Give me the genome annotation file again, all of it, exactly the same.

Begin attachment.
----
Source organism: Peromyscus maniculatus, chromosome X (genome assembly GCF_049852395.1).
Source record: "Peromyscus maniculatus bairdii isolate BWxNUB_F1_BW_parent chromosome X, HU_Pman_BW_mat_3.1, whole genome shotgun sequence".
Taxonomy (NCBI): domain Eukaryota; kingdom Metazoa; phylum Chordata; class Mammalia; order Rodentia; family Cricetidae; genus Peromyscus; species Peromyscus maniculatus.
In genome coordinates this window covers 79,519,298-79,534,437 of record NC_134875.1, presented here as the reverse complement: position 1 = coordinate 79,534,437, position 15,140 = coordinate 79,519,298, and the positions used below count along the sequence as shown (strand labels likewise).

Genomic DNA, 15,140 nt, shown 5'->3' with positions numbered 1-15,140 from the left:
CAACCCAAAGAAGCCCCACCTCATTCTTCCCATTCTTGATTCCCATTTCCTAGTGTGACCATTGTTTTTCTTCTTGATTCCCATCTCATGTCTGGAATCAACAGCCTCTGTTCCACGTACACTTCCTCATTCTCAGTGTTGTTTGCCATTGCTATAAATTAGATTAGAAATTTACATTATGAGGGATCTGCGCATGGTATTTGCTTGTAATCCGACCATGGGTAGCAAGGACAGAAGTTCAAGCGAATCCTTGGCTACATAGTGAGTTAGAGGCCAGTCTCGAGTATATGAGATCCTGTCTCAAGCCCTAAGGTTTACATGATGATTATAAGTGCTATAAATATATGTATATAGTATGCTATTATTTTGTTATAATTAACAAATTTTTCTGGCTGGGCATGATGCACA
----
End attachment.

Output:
Source organism: Peromyscus maniculatus, chromosome X (genome assembly GCF_049852395.1).
Source record: "Peromyscus maniculatus bairdii isolate BWxNUB_F1_BW_parent chromosome X, HU_Pman_BW_mat_3.1, whole genome shotgun sequence".
Taxonomy (NCBI): domain Eukaryota; kingdom Metazoa; phylum Chordata; class Mammalia; order Rodentia; family Cricetidae; genus Peromyscus; species Peromyscus maniculatus.
In genome coordinates this window covers 79,519,298-79,534,437 of record NC_134875.1, presented here as the reverse complement: position 1 = coordinate 79,534,437, position 15,140 = coordinate 79,519,298, and the positions used below count along the sequence as shown (strand labels likewise).

Genomic DNA, 15,140 nt, shown 5'->3' with positions numbered 1-15,140 from the left:
CAACCCAAAGAAGCCCCACCTCATTCTTCCCATTCTTGATTCCCATTTCCTAGTGTGACCATTGTTTTTCTTCTTGATTCCCATCTCATGTCTGGAATCAACAGCCTCTGTTCCACGTACACTTCCTCATTCTCAGTGTTGTTTGCCATTGCTATAAATTAGATTAGAAATTTACATTATGAGGGATCTGCGCATGGTATTTGCTTGTAATCCGACCATGGGTAGCAAGGACAGAAGTTCAAGCGAATCCTTGGCTACATAGTGAGTTAGAGGCCAGTCTCGAGTATATGAGATCCTGTCTCAAGCCCTAAGGTTTACATGATGATTATAAGTGCTATAAATATATGTATATAGTATGCTATTATTTTGTTATAATTAACAAATTTTTCTGGCTGGGCATGATGCACA